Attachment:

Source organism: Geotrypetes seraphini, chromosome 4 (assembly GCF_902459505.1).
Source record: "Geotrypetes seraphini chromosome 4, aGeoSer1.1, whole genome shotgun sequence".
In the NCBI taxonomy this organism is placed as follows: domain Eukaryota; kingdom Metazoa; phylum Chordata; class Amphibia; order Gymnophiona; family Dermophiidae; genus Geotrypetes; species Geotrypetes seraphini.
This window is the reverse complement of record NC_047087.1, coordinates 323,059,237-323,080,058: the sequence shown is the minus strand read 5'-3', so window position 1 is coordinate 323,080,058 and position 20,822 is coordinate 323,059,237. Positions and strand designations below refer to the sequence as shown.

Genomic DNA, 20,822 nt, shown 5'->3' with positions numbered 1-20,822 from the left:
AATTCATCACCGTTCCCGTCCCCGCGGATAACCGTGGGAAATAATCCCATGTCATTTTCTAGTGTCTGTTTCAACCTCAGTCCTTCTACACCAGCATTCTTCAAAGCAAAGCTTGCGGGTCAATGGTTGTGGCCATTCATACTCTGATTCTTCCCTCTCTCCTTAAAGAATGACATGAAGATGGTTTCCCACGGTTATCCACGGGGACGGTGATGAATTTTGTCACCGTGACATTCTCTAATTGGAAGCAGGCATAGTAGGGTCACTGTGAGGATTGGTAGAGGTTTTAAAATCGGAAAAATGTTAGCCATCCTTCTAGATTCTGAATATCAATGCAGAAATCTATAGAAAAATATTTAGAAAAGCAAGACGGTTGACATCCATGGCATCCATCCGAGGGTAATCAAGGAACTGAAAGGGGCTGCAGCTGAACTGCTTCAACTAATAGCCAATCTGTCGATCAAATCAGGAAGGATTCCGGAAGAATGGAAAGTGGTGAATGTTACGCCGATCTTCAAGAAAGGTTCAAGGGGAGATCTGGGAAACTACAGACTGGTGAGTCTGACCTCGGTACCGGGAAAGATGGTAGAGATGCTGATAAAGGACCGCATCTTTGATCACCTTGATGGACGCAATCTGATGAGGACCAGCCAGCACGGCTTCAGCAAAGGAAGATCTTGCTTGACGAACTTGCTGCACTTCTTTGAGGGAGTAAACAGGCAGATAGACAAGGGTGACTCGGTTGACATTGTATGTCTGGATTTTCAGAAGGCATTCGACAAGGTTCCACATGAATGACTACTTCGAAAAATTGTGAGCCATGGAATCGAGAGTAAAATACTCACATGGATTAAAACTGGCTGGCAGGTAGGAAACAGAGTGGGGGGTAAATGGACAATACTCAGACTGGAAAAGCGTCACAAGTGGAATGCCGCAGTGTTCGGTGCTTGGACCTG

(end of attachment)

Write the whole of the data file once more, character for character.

Source organism: Geotrypetes seraphini, chromosome 4 (assembly GCF_902459505.1).
Source record: "Geotrypetes seraphini chromosome 4, aGeoSer1.1, whole genome shotgun sequence".
In the NCBI taxonomy this organism is placed as follows: domain Eukaryota; kingdom Metazoa; phylum Chordata; class Amphibia; order Gymnophiona; family Dermophiidae; genus Geotrypetes; species Geotrypetes seraphini.
This window is the reverse complement of record NC_047087.1, coordinates 323,059,237-323,080,058: the sequence shown is the minus strand read 5'-3', so window position 1 is coordinate 323,080,058 and position 20,822 is coordinate 323,059,237. Positions and strand designations below refer to the sequence as shown.

Genomic DNA, 20,822 nt, shown 5'->3' with positions numbered 1-20,822 from the left:
AATTCATCACCGTTCCCGTCCCCGCGGATAACCGTGGGAAATAATCCCATGTCATTTTCTAGTGTCTGTTTCAACCTCAGTCCTTCTACACCAGCATTCTTCAAAGCAAAGCTTGCGGGTCAATGGTTGTGGCCATTCATACTCTGATTCTTCCCTCTCTCCTTAAAGAATGACATGAAGATGGTTTCCCACGGTTATCCACGGGGACGGTGATGAATTTTGTCACCGTGACATTCTCTAATTGGAAGCAGGCATAGTAGGGTCACTGTGAGGATTGGTAGAGGTTTTAAAATCGGAAAAATGTTAGCCATCCTTCTAGATTCTGAATATCAATGCAGAAATCTATAGAAAAATATTTAGAAAAGCAAGACGGTTGACATCCATGGCATCCATCCGAGGGTAATCAAGGAACTGAAAGGGGCTGCAGCTGAACTGCTTCAACTAATAGCCAATCTGTCGATCAAATCAGGAAGGATTCCGGAAGAATGGAAAGTGGTGAATGTTACGCCGATCTTCAAGAAAGGTTCAAGGGGAGATCTGGGAAACTACAGACTGGTGAGTCTGACCTCGGTACCGGGAAAGATGGTAGAGATGCTGATAAAGGACCGCATCTTTGATCACCTTGATGGACGCAATCTGATGAGGACCAGCCAGCACGGCTTCAGCAAAGGAAGATCTTGCTTGACGAACTTGCTGCACTTCTTTGAGGGAGTAAACAGGCAGATAGACAAGGGTGACTCGGTTGACATTGTATGTCTGGATTTTCAGAAGGCATTCGACAAGGTTCCACATGAATGACTACTTCGAAAAATTGTGAGCCATGGAATCGAGAGTAAAATACTCACATGGATTAAAACTGGCTGGCAGGTAGGAAACAGAGTGGGGGGTAAATGGACAATACTCAGACTGGAAAAGCGTCACAAGTGGAATGCCGCAGTGTTCGGTGCTTGGACCTG